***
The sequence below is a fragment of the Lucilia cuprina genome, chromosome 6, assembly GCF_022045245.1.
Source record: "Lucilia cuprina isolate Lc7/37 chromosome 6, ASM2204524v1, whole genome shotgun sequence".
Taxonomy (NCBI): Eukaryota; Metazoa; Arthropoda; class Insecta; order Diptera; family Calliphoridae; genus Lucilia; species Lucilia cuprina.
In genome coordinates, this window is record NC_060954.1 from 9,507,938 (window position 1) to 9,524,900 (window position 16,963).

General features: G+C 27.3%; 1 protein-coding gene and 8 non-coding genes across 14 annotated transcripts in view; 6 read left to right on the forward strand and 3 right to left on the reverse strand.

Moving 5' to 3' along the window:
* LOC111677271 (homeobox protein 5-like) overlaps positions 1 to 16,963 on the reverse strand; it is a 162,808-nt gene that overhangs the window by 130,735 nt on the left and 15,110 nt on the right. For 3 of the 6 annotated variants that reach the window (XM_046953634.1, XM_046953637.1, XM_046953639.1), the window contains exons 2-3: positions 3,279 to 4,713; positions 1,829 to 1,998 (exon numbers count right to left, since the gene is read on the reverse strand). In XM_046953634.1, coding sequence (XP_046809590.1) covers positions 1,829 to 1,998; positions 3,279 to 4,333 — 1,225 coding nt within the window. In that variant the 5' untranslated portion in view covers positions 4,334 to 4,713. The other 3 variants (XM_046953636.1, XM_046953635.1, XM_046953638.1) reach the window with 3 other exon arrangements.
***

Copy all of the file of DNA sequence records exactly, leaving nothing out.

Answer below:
The sequence below is a fragment of the Lucilia cuprina genome, chromosome 6, assembly GCF_022045245.1.
Source record: "Lucilia cuprina isolate Lc7/37 chromosome 6, ASM2204524v1, whole genome shotgun sequence".
Taxonomy (NCBI): Eukaryota; Metazoa; Arthropoda; class Insecta; order Diptera; family Calliphoridae; genus Lucilia; species Lucilia cuprina.
In genome coordinates, this window is record NC_060954.1 from 9,507,938 (window position 1) to 9,524,900 (window position 16,963).

General features: G+C 27.3%; 1 protein-coding gene and 8 non-coding genes across 14 annotated transcripts in view; 6 read left to right on the forward strand and 3 right to left on the reverse strand.

Moving 5' to 3' along the window:
* LOC111677271 (homeobox protein 5-like) overlaps positions 1 to 16,963 on the reverse strand; it is a 162,808-nt gene that overhangs the window by 130,735 nt on the left and 15,110 nt on the right. For 3 of the 6 annotated variants that reach the window (XM_046953634.1, XM_046953637.1, XM_046953639.1), the window contains exons 2-3: positions 3,279 to 4,713; positions 1,829 to 1,998 (exon numbers count right to left, since the gene is read on the reverse strand). In XM_046953634.1, coding sequence (XP_046809590.1) covers positions 1,829 to 1,998; positions 3,279 to 4,333 — 1,225 coding nt within the window. In that variant the 5' untranslated portion in view covers positions 4,334 to 4,713. The other 3 variants (XM_046953636.1, XM_046953635.1, XM_046953638.1) reach the window with 3 other exon arrangements.